Old School Demo 3 (PC)

It’s All Hallows’ Eve girls and boys, so time for something appropriately spooky from deep within Cosine’s cobweb-strewn crypt; on the slab tonight is Dark Bit Factory forums and inspiration was taken from a Halloween demo released by Arkanix Labs for the C64 back in 2013, specifically the hidden screen.

As with the previous instalments in the series, the PureBasic source code and appropriate assets are included in the archive for those curious as to how the code works. And when you exit the demo, there’s ghostly laugh which originally comes from the closing titles of kids telly classic Rentaghost!

Workprint – November 2015

So, hands up who thought I was going to miss the monthly demo deadline for October then…? Okay, I had my doubts as well but MD201510 – Spoopiness came out yesterday afternoon just in time for Halloween, which is good considering it’s appropriately themed and sports the music from Elvira – Mistress Of The Dark which was composed by Sean Connolly.

This demo is also an entry into the UOC coding challenge at the CSDb where the objective is to produce code that takes advantage of unintended opcodes – sometimes called illegal, pseudo or undocumented opcodes, your mileage will vary – so notes as to where the pseudo opcodes are used and what advantage is gained need to be included; in this case it’s relying on SAX (which ANDs the contents of the A and X registers together as the result is written to memory) to give four possible values per scanline to the ghostbyte splits in the border rather than the usual three and there’s some use of another command called LAX (which simultaneously loads the same value into the A and X registers) for the logo movement routine, saving a couple of cycles per character drawn. Also, it’s a Halloween demo which has ghostbyte splits, geddit? Oh, please yourselves… [Mutter, mutter]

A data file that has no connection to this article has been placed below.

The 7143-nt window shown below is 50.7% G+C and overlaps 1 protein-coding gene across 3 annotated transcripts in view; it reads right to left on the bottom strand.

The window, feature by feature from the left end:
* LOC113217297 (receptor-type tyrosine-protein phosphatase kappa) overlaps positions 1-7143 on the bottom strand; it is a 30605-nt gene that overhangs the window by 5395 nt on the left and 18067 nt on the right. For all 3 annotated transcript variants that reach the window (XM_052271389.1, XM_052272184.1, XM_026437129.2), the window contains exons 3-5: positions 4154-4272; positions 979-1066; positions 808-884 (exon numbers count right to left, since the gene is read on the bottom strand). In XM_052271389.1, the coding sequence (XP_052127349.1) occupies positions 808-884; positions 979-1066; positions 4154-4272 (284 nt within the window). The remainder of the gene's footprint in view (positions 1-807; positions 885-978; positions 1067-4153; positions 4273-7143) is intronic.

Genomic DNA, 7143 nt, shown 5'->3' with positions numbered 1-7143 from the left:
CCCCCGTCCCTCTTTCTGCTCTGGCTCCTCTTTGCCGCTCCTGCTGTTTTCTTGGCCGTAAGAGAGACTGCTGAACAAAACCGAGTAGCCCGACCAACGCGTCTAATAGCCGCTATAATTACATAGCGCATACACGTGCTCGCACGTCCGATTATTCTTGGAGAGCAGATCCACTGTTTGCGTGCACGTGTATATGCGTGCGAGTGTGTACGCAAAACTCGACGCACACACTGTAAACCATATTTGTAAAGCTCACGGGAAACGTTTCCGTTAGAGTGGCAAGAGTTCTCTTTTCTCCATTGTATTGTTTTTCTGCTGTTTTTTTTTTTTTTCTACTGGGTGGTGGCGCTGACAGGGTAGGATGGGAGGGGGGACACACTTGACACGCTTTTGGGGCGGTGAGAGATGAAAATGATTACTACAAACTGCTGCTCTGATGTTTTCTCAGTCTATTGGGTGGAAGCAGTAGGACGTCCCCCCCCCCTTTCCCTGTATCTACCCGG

I’ve also opened a GitHub account and pushed everything bar the build tools required for MD201509 and MD201510 up for those who felt themselves masochistic brave enough for a nose around my source code; they’re probably not for beginners since there’s quite a bit of self modifying code and loop unrolling going on, but future instalments in the series will appear there as well.